#4. Run the Numbers

 




Make sure you have a clear understanding of what your total cost is going to be and if you have the ability to finance your fair experience. Things you need to add up include the cost of the fair, packing materials, transport to and from the venue, labor cost for an assistant to help hang the work, printing costs for cards or brochures, and the daily cost for feeding yourself and/or your assistant. And while I started with the tip that Fairs are mostly marketing and promotion, You should make sure that you have enough work to sell so you could potentially cover your costs. So if your total spending is $5000, make sure that you would walk away with a least that much if you sold all of your work.




#5. Have Work of Various Sizes

 




I think this is helpful for sales because smaller size works (or even prints) are less of a commitment for someone who has seen your work for the first time and likes it but isn’t ready to make a large financial expenditure. People also have different size walls so will gravitate toward a size that fits their space.



#6 Keep Control of your Packing Materials

 




Often, fairs will allow you to store crates and packing materials somewhere onsite. The caveat here is that you cannot start packing your artwork until they bring your packing materials to you. That can mean a lot of waiting around if your stuff is stored behind a lot of other peoples stuff. If you can, try and keep control of your own stuff so you don’t have to wait. If you have wooden crates on wheels, this might be harder to do. If you have cardboard and bulbs wrap it becomes more important. If your cardboard boxes are not clearly labeled as yours, they will be used by someone else. Same with bubble wrap and foam. Fair load outs are chaotic free for alls.


#7 Make Yourself Easy to Follow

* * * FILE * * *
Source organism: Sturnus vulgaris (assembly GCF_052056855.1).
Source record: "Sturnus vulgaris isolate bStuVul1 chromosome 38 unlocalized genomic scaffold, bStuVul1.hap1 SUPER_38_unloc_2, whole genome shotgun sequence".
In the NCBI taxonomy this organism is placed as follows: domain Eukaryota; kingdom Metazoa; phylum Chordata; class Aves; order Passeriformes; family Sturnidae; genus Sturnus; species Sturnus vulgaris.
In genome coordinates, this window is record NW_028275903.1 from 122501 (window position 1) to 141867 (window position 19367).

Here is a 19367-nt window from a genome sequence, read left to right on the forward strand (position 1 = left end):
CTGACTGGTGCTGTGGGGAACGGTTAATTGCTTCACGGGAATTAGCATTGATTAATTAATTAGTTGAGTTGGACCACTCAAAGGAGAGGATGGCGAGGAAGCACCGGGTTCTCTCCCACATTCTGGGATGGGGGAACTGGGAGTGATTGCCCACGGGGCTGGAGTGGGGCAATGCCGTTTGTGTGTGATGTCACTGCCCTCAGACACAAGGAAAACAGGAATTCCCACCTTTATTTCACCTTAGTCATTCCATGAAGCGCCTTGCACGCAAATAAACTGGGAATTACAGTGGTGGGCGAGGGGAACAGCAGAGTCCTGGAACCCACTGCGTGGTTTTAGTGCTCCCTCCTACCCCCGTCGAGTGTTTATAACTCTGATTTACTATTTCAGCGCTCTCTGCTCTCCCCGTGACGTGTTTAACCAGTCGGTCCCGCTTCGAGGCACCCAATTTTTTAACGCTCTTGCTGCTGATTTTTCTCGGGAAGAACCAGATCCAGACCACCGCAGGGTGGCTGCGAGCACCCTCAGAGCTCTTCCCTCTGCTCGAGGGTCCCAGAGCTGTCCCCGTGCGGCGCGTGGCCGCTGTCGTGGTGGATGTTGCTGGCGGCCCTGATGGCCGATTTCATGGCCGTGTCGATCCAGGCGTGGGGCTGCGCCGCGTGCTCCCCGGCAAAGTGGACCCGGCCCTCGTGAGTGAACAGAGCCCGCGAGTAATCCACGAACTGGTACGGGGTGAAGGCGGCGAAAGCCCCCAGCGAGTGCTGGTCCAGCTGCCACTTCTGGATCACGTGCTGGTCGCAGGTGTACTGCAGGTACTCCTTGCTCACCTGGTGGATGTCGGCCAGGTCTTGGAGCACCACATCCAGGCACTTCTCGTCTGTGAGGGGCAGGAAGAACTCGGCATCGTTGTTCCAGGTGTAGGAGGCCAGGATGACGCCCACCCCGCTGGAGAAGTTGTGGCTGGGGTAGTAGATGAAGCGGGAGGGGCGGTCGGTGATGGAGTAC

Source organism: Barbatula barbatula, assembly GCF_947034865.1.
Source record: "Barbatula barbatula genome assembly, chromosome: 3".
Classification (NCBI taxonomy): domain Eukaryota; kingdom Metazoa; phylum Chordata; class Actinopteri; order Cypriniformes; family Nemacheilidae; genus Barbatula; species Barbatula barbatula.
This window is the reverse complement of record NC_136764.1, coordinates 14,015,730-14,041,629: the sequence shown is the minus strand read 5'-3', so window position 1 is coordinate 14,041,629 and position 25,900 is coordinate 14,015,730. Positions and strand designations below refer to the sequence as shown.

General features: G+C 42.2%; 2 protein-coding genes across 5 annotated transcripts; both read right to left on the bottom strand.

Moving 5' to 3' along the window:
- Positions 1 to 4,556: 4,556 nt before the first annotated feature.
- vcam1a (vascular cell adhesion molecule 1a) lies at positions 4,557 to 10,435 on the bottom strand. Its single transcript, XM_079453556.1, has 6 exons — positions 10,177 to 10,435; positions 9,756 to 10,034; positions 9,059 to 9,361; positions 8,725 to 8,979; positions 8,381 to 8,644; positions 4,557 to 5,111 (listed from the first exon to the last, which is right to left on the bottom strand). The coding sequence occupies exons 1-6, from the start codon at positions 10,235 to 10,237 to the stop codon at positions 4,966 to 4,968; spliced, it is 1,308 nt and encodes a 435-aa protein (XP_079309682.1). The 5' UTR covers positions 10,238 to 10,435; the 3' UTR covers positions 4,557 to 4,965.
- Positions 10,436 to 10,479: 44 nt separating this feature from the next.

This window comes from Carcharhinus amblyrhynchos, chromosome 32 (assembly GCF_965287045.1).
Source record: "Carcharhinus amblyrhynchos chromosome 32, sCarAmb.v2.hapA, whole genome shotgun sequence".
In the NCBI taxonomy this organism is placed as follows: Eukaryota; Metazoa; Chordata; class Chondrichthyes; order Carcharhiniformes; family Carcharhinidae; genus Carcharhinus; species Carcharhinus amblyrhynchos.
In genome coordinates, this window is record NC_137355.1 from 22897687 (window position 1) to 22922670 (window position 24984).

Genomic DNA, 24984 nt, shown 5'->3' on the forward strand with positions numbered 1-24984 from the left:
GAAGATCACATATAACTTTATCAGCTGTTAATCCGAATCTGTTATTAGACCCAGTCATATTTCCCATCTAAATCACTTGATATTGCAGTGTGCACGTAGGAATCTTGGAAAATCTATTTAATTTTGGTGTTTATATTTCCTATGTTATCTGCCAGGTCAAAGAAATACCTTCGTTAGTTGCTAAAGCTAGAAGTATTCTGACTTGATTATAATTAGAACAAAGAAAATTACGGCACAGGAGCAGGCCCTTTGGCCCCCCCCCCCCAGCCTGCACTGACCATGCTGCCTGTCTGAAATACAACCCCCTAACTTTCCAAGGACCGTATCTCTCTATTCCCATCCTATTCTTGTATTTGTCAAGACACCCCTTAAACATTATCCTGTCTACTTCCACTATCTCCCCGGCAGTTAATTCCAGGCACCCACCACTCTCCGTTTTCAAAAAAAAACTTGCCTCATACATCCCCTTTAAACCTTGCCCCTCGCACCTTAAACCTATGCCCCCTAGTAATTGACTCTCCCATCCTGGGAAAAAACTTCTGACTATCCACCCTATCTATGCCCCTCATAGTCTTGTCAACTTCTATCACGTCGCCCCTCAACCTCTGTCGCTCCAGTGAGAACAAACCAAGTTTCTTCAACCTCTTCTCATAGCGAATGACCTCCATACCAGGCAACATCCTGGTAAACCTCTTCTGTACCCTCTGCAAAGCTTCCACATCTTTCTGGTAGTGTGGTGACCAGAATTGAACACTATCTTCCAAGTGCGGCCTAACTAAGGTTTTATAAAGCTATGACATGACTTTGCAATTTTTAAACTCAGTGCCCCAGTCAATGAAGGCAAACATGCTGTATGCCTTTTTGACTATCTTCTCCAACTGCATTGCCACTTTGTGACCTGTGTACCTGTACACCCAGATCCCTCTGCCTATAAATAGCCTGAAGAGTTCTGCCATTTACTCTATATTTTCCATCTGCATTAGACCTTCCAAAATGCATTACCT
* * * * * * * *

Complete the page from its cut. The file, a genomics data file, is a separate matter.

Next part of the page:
Remember, fairs are marketing and promotion so make sure that people can sign up to join your mailing list or follow you on Instagram. I find the QR codes to be an amazing tool for getting people connected to you. If the code is hanging in your booth and clearly labeled, it is easy for people to check out your Instagram feed and follow you. Anytime I interact with someone about my art, I encourage them to follow me as that is the best way to see what I am doing. Fewer people want to give out their email but have a book for them to sign if they wish.



#8 Don’t Rush Load Out

 




The instinct at the end of the fair is to 'GTFO' as quickly as possible. Take a deep breath and resist that. I have seen more breakage happen during load out because people are rushing. I always prefer taking my time and putting artwork directly into its box/crate when taking it off the wall. There is a tendency to take things down and lean them against the wall until your boxes arrive. I think this is an invitation for disaster. Putting the work directly into the box avoids that vulnerable step. If you are in a fair with galleries, take some time to observe how the gallery staff is handling the artwork. Their care for the art is indicative of their professionalism and respect.